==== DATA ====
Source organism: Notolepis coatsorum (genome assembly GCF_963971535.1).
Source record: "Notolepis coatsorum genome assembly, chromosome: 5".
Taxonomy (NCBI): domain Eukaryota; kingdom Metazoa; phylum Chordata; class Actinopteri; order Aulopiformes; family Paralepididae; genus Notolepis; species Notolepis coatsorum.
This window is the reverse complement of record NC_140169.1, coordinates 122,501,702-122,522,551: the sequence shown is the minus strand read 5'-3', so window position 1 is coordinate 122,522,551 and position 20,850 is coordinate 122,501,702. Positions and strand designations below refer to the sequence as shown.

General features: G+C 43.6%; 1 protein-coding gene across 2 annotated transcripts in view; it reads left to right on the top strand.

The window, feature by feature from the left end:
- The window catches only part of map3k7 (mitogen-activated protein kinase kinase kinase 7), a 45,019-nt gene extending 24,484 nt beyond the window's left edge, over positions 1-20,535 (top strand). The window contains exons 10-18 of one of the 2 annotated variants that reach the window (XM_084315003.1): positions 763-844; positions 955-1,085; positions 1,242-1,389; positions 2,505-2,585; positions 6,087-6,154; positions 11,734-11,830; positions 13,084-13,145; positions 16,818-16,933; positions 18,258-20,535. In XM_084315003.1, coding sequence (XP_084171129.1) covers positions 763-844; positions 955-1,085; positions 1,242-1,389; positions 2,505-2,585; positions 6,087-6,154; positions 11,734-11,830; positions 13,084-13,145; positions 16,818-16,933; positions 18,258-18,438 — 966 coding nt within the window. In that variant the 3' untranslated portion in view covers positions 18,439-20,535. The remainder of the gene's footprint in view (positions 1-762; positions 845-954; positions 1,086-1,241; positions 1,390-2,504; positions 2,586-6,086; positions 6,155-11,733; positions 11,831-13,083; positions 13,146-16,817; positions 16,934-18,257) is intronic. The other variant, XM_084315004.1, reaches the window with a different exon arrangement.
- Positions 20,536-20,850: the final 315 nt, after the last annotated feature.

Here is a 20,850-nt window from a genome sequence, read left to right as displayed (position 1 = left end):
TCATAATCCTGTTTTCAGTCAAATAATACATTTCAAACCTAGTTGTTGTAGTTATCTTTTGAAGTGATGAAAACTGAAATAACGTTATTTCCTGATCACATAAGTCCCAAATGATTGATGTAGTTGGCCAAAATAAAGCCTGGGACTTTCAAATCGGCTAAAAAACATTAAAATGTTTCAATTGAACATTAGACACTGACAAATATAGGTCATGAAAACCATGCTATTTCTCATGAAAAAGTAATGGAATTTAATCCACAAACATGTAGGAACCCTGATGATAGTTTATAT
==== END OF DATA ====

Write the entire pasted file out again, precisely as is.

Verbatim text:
Source organism: Notolepis coatsorum (genome assembly GCF_963971535.1).
Source record: "Notolepis coatsorum genome assembly, chromosome: 5".
Taxonomy (NCBI): domain Eukaryota; kingdom Metazoa; phylum Chordata; class Actinopteri; order Aulopiformes; family Paralepididae; genus Notolepis; species Notolepis coatsorum.
This window is the reverse complement of record NC_140169.1, coordinates 122,501,702-122,522,551: the sequence shown is the minus strand read 5'-3', so window position 1 is coordinate 122,522,551 and position 20,850 is coordinate 122,501,702. Positions and strand designations below refer to the sequence as shown.

General features: G+C 43.6%; 1 protein-coding gene across 2 annotated transcripts in view; it reads left to right on the top strand.

The window, feature by feature from the left end:
- The window catches only part of map3k7 (mitogen-activated protein kinase kinase kinase 7), a 45,019-nt gene extending 24,484 nt beyond the window's left edge, over positions 1-20,535 (top strand). The window contains exons 10-18 of one of the 2 annotated variants that reach the window (XM_084315003.1): positions 763-844; positions 955-1,085; positions 1,242-1,389; positions 2,505-2,585; positions 6,087-6,154; positions 11,734-11,830; positions 13,084-13,145; positions 16,818-16,933; positions 18,258-20,535. In XM_084315003.1, coding sequence (XP_084171129.1) covers positions 763-844; positions 955-1,085; positions 1,242-1,389; positions 2,505-2,585; positions 6,087-6,154; positions 11,734-11,830; positions 13,084-13,145; positions 16,818-16,933; positions 18,258-18,438 — 966 coding nt within the window. In that variant the 3' untranslated portion in view covers positions 18,439-20,535. The remainder of the gene's footprint in view (positions 1-762; positions 845-954; positions 1,086-1,241; positions 1,390-2,504; positions 2,586-6,086; positions 6,155-11,733; positions 11,831-13,083; positions 13,146-16,817; positions 16,934-18,257) is intronic. The other variant, XM_084315004.1, reaches the window with a different exon arrangement.
- Positions 20,536-20,850: the final 315 nt, after the last annotated feature.

Here is a 20,850-nt window from a genome sequence, read left to right as displayed (position 1 = left end):
TCATAATCCTGTTTTCAGTCAAATAATACATTTCAAACCTAGTTGTTGTAGTTATCTTTTGAAGTGATGAAAACTGAAATAACGTTATTTCCTGATCACATAAGTCCCAAATGATTGATGTAGTTGGCCAAAATAAAGCCTGGGACTTTCAAATCGGCTAAAAAACATTAAAATGTTTCAATTGAACATTAGACACTGACAAATATAGGTCATGAAAACCATGCTATTTCTCATGAAAAAGTAATGGAATTTAATCCACAAACATGTAGGAACCCTGATGATAGTTTATAT